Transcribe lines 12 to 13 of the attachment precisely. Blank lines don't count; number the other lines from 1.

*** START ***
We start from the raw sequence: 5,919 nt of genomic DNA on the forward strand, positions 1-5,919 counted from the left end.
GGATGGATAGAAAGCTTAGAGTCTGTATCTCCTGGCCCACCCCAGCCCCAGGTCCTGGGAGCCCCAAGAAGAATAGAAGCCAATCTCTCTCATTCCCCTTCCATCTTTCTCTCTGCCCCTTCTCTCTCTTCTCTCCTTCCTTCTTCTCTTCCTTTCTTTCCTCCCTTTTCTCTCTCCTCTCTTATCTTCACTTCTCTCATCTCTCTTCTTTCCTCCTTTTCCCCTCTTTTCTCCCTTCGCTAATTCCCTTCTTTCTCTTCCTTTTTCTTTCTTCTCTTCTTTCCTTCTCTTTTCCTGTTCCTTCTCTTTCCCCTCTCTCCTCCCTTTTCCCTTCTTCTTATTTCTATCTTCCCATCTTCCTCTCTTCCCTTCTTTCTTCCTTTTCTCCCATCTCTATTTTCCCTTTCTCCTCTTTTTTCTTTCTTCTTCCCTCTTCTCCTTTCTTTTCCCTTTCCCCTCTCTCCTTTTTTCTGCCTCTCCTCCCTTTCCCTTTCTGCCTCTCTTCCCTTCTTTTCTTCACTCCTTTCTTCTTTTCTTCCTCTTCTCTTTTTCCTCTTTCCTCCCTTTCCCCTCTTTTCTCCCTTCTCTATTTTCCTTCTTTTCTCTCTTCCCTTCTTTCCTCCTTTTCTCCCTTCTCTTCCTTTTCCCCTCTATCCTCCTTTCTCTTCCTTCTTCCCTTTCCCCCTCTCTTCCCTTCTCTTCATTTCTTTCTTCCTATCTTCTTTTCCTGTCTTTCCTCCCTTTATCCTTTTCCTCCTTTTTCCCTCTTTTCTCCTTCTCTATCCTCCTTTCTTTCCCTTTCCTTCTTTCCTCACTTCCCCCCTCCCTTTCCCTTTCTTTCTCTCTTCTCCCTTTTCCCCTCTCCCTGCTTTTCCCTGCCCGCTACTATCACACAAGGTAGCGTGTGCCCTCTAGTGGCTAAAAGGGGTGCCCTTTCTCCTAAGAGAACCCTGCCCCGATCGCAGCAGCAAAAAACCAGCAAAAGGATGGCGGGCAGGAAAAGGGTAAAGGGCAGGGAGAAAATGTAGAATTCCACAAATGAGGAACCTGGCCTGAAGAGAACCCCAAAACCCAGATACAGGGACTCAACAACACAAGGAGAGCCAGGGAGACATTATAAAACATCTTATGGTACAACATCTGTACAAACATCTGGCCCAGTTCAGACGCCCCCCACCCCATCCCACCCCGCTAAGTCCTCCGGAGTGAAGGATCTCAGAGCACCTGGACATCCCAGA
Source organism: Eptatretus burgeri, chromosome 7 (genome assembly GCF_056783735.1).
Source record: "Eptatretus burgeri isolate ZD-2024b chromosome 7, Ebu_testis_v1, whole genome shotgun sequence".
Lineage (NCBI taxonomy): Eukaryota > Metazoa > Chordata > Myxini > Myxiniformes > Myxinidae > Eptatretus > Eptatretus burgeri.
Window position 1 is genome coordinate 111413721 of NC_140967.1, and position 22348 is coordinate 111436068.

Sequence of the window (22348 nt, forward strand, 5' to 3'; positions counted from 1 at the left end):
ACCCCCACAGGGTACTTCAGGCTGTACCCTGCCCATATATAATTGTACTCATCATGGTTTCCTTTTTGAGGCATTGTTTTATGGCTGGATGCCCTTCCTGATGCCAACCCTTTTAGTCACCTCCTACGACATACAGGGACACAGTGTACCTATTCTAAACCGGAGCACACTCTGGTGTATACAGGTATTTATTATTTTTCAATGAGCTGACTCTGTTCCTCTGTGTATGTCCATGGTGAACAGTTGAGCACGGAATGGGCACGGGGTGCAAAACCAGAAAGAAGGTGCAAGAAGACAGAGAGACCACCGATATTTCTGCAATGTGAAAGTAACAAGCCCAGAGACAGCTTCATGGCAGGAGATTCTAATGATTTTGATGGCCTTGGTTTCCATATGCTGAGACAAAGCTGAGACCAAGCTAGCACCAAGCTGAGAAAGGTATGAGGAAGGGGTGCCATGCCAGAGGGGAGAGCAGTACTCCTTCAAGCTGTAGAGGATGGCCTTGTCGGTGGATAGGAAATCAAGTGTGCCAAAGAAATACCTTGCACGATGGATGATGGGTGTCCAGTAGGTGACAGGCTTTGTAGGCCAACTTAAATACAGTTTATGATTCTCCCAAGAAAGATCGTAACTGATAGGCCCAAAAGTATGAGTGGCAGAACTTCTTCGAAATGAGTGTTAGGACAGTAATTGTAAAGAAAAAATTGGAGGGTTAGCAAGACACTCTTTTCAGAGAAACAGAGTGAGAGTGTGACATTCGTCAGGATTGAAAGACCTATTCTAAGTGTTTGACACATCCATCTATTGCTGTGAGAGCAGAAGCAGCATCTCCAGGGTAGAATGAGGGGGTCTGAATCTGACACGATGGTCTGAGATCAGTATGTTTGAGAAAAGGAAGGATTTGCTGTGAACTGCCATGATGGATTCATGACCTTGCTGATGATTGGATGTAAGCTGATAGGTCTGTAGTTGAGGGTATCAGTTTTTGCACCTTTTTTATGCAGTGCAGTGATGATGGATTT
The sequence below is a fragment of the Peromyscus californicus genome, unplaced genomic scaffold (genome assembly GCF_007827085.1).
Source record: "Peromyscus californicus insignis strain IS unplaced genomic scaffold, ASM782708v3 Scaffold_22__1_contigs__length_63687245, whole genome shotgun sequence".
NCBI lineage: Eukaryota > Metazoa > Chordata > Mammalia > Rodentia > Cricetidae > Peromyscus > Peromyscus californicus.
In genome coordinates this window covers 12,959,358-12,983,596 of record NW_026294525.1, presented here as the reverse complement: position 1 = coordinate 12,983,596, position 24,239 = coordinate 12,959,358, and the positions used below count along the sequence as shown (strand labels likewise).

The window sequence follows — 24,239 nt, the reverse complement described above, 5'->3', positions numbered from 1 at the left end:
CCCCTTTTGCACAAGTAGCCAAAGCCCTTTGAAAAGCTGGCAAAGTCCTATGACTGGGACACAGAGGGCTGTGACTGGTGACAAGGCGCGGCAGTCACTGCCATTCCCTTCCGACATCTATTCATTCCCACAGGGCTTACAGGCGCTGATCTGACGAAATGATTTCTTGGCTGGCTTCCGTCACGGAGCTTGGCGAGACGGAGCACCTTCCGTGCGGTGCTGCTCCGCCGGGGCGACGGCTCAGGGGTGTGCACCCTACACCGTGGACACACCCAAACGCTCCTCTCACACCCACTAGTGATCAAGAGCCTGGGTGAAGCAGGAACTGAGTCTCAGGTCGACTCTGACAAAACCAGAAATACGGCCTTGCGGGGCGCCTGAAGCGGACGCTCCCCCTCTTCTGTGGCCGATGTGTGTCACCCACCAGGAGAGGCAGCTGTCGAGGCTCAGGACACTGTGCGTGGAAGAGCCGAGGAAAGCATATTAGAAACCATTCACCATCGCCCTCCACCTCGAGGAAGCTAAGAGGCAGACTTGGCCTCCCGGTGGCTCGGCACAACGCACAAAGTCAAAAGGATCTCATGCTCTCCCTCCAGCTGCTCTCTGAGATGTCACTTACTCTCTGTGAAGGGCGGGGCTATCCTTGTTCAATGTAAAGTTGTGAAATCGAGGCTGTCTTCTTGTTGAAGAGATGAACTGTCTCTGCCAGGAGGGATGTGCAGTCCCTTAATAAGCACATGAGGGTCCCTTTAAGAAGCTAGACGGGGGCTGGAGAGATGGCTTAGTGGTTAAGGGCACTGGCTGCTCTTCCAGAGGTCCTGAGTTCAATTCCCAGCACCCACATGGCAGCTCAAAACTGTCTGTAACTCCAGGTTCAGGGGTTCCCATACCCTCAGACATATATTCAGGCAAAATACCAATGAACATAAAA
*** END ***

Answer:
In genome coordinates this window covers 12,959,358-12,983,596 of record NW_026294525.1, presented here as the reverse complement: position 1 = coordinate 12,983,596, position 24,239 = coordinate 12,959,358, and the positions used below count along the sequence as shown (strand labels likewise).

The window sequence follows — 24,239 nt, the reverse complement described above, 5'->3', positions numbered from 1 at the left end: